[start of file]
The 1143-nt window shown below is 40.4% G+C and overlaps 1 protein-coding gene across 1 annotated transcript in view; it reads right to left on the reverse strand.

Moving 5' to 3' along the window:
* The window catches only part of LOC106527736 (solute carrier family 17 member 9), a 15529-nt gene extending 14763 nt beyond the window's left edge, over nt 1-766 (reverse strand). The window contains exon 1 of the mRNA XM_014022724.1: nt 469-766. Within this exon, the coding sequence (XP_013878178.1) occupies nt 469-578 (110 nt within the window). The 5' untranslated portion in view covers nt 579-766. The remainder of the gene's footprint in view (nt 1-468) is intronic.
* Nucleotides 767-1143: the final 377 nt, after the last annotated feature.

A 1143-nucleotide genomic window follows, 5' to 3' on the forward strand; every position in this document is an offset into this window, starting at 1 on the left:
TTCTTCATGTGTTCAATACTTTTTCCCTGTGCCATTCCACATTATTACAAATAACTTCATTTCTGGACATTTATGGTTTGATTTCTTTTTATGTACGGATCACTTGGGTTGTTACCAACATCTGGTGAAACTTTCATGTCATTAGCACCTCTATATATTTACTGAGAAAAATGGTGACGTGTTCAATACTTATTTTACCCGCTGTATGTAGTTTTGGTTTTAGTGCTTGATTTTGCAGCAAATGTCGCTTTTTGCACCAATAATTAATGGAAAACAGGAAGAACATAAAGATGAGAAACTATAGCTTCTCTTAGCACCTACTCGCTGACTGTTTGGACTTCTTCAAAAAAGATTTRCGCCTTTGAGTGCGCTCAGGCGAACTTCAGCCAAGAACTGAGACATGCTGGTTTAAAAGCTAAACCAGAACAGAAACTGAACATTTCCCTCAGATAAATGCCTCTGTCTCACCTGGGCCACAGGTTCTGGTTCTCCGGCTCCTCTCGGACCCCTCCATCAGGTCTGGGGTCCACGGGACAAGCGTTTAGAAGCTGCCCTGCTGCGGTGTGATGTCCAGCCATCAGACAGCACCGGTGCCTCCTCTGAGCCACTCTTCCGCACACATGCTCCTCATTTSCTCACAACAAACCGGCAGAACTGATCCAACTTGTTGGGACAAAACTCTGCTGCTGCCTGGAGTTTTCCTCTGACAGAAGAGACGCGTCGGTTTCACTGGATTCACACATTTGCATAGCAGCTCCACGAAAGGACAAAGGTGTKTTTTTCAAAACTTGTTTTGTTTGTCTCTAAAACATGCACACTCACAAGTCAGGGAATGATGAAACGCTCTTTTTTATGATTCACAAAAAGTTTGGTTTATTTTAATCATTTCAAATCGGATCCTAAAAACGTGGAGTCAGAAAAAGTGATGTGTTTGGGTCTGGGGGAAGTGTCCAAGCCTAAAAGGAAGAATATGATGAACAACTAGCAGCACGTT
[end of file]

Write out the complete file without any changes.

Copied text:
The 1143-nt window shown below is 40.4% G+C and overlaps 1 protein-coding gene across 1 annotated transcript in view; it reads right to left on the reverse strand.

Moving 5' to 3' along the window:
* The window catches only part of LOC106527736 (solute carrier family 17 member 9), a 15529-nt gene extending 14763 nt beyond the window's left edge, over nt 1-766 (reverse strand). The window contains exon 1 of the mRNA XM_014022724.1: nt 469-766. Within this exon, the coding sequence (XP_013878178.1) occupies nt 469-578 (110 nt within the window). The 5' untranslated portion in view covers nt 579-766. The remainder of the gene's footprint in view (nt 1-468) is intronic.
* Nucleotides 767-1143: the final 377 nt, after the last annotated feature.

A 1143-nucleotide genomic window follows, 5' to 3' on the forward strand; every position in this document is an offset into this window, starting at 1 on the left:
TTCTTCATGTGTTCAATACTTTTTCCCTGTGCCATTCCACATTATTACAAATAACTTCATTTCTGGACATTTATGGTTTGATTTCTTTTTATGTACGGATCACTTGGGTTGTTACCAACATCTGGTGAAACTTTCATGTCATTAGCACCTCTATATATTTACTGAGAAAAATGGTGACGTGTTCAATACTTATTTTACCCGCTGTATGTAGTTTTGGTTTTAGTGCTTGATTTTGCAGCAAATGTCGCTTTTTGCACCAATAATTAATGGAAAACAGGAAGAACATAAAGATGAGAAACTATAGCTTCTCTTAGCACCTACTCGCTGACTGTTTGGACTTCTTCAAAAAAGATTTRCGCCTTTGAGTGCGCTCAGGCGAACTTCAGCCAAGAACTGAGACATGCTGGTTTAAAAGCTAAACCAGAACAGAAACTGAACATTTCCCTCAGATAAATGCCTCTGTCTCACCTGGGCCACAGGTTCTGGTTCTCCGGCTCCTCTCGGACCCCTCCATCAGGTCTGGGGTCCACGGGACAAGCGTTTAGAAGCTGCCCTGCTGCGGTGTGATGTCCAGCCATCAGACAGCACCGGTGCCTCCTCTGAGCCACTCTTCCGCACACATGCTCCTCATTTSCTCACAACAAACCGGCAGAACTGATCCAACTTGTTGGGACAAAACTCTGCTGCTGCCTGGAGTTTTCCTCTGACAGAAGAGACGCGTCGGTTTCACTGGATTCACACATTTGCATAGCAGCTCCACGAAAGGACAAAGGTGTKTTTTTCAAAACTTGTTTTGTTTGTCTCTAAAACATGCACACTCACAAGTCAGGGAATGATGAAACGCTCTTTTTTATGATTCACAAAAAGTTTGGTTTATTTTAATCATTTCAAATCGGATCCTAAAAACGTGGAGTCAGAAAAAGTGATGTGTTTGGGTCTGGGGGAAGTGTCCAAGCCTAAAAGGAAGAATATGATGAACAACTAGCAGCACGTT